Bavaria may be the most beautiful place I’ve ever been on planet earth. Driving the winding roads, awestruck by nature, you can’t help but feel like you’ve traveled back in time. (See a video of what that experience is like here.)
We stayed a night in the ancient Roman city of Füssen, and it felt like one of the most peaceful places in the world. It’s located right by Ludwig II’s castle, Neuschwanstein. The beautiful Romanesque Revival construction was meticulously planned out and full of interesting quirks. Ludwig was known for his reclusiveness and did his best to get far away from the chaos of Munich to live out a kind of personal dream of the Middle Ages. He’s quite commonly known as the mad king.
From the looks of the joint, you’d think this castle is crazy old. Truth is, it was only completed in the late 1800s. It’s design at the time was seen as outdated by contemporary architects in Germany. However, this passion project of an insanely rich man (who also drove himself wildly into debt as a result) has become a popular tourist destination.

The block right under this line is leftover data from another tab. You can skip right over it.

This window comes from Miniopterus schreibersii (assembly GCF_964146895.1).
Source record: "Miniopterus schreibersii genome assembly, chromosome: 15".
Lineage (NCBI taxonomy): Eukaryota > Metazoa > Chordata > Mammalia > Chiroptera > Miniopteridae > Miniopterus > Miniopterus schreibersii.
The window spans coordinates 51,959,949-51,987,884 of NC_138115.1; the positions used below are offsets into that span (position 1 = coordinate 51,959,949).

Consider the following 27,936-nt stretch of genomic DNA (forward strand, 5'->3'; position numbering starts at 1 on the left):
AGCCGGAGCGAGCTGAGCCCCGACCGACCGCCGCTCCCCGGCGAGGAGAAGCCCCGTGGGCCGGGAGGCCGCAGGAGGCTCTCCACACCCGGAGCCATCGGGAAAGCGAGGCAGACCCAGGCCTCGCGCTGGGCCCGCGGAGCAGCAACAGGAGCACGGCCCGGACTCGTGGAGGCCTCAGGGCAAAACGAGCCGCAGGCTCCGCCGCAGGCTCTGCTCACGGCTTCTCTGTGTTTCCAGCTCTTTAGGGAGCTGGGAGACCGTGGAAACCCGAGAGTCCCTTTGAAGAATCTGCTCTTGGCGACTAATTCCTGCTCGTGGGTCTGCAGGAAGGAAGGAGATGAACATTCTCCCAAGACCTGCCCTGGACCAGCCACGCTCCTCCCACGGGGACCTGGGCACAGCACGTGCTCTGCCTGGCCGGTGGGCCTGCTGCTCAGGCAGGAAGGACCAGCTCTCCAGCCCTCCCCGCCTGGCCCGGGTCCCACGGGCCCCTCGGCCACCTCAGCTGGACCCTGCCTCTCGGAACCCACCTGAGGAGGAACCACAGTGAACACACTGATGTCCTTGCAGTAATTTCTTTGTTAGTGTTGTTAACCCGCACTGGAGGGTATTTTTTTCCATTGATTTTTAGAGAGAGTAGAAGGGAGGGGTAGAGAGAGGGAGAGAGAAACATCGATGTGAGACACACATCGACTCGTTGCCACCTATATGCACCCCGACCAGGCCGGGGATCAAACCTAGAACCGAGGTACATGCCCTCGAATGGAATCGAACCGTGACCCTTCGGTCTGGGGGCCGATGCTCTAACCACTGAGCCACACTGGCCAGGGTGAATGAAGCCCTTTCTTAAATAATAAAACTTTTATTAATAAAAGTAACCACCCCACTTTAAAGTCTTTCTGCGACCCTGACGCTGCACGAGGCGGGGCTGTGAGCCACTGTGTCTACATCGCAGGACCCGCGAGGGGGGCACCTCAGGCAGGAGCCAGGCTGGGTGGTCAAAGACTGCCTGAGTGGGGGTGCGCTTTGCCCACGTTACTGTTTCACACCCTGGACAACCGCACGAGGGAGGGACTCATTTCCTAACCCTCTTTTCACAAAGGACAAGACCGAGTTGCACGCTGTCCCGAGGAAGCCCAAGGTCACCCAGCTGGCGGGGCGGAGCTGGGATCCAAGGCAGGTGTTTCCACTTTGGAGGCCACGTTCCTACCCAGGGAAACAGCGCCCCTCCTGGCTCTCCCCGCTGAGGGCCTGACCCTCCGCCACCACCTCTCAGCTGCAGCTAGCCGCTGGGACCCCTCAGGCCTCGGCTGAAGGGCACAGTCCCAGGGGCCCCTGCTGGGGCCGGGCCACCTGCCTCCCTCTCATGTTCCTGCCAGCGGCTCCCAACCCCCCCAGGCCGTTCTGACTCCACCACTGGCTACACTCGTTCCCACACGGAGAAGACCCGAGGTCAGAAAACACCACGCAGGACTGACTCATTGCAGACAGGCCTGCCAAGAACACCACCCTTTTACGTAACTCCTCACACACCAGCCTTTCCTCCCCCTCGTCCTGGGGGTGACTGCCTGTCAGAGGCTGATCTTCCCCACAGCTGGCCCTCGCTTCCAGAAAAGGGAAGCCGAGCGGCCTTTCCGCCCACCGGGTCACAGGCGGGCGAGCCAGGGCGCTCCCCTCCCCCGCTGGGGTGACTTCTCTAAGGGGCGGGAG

Sadly, Ludwig only slept there 11 nights of his life, and the castle wasn’t even completed before his death. Immediately following his demise, the gates were opened to paying visitors as a way of reconciling the deceased’s debts. Over 6 million people have made the journey since.
(Photography is not allowed inside the structure. If you’d like to see inside, scroll through these images on wikipedia.)
It’s distant past is much more charming than it’s heartbreaking history of the 20th century. During WWII, Füssen was home to a sub-camp of Dachau, and Neuschwanstein was used as a storehouse for stolen art and gold.
On this same trip, I was able to visit the concentration camp in Dachau. I don’t quite know how to reconcile the immense feelings and sadness and darkness I felt wandering those grounds with the cities that bustle about there today. It’s mind blowing that such horrific deeds occurred in these places of natural beauty–a juxtaposition that almost broke the world and left so many lives destroyed in its wake.